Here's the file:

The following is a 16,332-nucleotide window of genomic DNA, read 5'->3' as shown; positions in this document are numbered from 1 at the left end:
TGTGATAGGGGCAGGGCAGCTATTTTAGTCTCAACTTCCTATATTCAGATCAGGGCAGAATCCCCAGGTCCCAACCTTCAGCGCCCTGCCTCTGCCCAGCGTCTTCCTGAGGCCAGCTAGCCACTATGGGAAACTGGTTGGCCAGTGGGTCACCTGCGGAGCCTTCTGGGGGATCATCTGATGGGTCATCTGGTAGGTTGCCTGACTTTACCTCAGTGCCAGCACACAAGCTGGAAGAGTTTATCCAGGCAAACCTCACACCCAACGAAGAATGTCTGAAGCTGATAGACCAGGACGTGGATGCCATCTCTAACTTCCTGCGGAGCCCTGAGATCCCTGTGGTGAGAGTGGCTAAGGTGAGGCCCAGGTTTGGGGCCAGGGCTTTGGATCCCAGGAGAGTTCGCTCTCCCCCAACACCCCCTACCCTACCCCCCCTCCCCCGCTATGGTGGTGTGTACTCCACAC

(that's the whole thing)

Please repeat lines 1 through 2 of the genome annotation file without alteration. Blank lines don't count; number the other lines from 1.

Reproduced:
The following is a 16,332-nucleotide window of genomic DNA, read 5'->3' as shown; positions in this document are numbered from 1 at the left end:
TGTGATAGGGGCAGGGCAGCTATTTTAGTCTCAACTTCCTATATTCAGATCAGGGCAGAATCCCCAGGTCCCAACCTTCAGCGCCCTGCCTCTGCCCAGCGTCTTCCTGAGGCCAGCTAGCCACTATGGGAAACTGGTTGGCCAGTGGGTCACCTGCGGAGCCTTCTGGGGGATCATCTGATGGGTCATCTGGTAGGTTGCCTGACTTTACCTCAGTGCCAGCACACAAGCTGGAAGAGTTTATCCAGGCAAACCTCACACCCAACGAAGAATGTCTGAAGCTGATAGACCAGGACGTGGATGCCATCTCTAACTTCCTGCGGAGCCCTGAGATCCCTGTGGTGAGAGTGGCTAAGGTGAGGCCCAGGTTTGGGGCCAGGGCTTTGGATCCCAGGAGAGTTCGCTCTCCCCCAACACCCCCTACCCTACCCCCCCTCCCCCGCTATGGTGGTGTGTACTCCACAC